Recently a coworker ran into an issue that took several hours and a lot of stress to sort out. I ran into the same issue two or three years ago and vaguely remembered the five minute fix he needed to resolve his issue. However, because I never documented the process to perform this task, my explanation to him was a little fuzzy and he didn’t understand what I was trying to tell him.
While my communication in this situation wasn’t the best. I believe the root cause was the fact that I only “kind of sort of” remembered what I was talking about. It’s hard to clearly express what you don’t clearly understand. Had I done a better job of documenting the correct procedure I could have saved my coworker a lot of stress and time.
Issues in development and SEO
This is something I see often in both web development and search engine optimization (SEO). The truly day to day tasks become so repetitive to us that we can usually get away with doing them from memory, at least until we need to train a new person. The odd ball one off requests don’t need to be documented because they only ever occur once. But in the middle there are tasks that we do often enough to THINK we know what we are doing, but infrequent enough that there is always something we forget.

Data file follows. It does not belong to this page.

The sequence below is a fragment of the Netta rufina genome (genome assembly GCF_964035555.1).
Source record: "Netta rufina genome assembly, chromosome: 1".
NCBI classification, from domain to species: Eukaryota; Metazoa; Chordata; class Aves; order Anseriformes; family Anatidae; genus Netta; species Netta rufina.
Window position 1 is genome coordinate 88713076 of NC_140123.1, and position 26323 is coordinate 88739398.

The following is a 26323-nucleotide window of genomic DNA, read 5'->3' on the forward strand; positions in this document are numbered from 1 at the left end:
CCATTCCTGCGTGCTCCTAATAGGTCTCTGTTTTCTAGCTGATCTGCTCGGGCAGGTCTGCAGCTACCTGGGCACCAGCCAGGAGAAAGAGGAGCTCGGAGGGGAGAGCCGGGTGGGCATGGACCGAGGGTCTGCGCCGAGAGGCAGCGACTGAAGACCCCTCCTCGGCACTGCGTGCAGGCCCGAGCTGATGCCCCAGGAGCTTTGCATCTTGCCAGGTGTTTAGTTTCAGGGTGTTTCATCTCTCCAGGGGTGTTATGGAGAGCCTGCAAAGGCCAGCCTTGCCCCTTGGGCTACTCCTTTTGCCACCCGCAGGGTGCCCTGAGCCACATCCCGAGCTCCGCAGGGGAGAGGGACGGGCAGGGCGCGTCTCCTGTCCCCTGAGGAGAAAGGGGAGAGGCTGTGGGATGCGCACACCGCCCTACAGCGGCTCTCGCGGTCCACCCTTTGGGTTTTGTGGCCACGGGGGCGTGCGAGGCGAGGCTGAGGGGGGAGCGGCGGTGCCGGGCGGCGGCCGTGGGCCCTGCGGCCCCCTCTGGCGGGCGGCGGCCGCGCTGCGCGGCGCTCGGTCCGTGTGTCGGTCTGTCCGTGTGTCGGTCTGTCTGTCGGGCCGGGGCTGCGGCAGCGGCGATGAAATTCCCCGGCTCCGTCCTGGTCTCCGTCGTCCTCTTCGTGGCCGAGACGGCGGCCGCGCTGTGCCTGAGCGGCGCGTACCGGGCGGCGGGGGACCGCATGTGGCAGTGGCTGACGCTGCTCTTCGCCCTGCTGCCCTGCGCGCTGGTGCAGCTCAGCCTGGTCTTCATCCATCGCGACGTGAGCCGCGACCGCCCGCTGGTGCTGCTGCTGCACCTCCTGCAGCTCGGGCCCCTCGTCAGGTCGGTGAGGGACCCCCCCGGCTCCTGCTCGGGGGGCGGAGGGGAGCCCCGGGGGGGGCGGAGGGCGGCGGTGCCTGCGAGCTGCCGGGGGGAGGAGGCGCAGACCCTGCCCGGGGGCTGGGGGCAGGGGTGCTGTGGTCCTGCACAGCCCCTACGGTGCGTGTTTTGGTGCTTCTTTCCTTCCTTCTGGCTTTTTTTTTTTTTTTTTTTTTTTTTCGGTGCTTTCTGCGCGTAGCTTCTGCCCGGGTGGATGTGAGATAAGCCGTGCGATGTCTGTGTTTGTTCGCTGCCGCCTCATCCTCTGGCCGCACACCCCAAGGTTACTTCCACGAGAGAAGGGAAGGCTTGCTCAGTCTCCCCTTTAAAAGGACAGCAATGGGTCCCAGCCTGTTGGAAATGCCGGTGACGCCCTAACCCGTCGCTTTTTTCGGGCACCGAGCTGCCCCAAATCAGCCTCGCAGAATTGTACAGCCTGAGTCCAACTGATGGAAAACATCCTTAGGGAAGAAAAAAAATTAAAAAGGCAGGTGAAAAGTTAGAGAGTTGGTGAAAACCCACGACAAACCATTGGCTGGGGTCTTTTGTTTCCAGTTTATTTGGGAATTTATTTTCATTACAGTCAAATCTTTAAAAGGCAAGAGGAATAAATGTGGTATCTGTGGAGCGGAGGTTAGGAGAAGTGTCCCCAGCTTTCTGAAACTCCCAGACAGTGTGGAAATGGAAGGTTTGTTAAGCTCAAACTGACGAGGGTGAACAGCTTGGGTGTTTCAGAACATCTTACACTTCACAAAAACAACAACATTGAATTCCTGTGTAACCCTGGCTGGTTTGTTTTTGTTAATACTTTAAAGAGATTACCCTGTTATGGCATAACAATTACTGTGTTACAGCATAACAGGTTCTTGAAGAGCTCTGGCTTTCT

For me these tend to be tasks that I do quarterly. Infrequent enough that I tend to forget exactly what I am doing and end up getting stuck, or doing them in correctly and having to repeat. But frequent enough that 30-60 minutes wasted trying to remember what I did last time, adds up and ends up hurting my productivity.
I have started stepping back and looking at each of my tasks as a manager who needs to train a new person on how to do them. Even if they are tasks that I ALWAYS do, I try to look at them in this light. Then I create a step by step list of how to complete the task. Sometimes this is written in Google Docs, sometimes I add some screenshots, other times (and I’m trying to move more this way) I use Loom or some other video service to record the whole process.
When manager John does a good job of documenting, then the John that is doing boring low level tasks has a much easier time and is able to get back to the more “important” things quicker.
This documentation becomes even more important when we are trying to train a new person.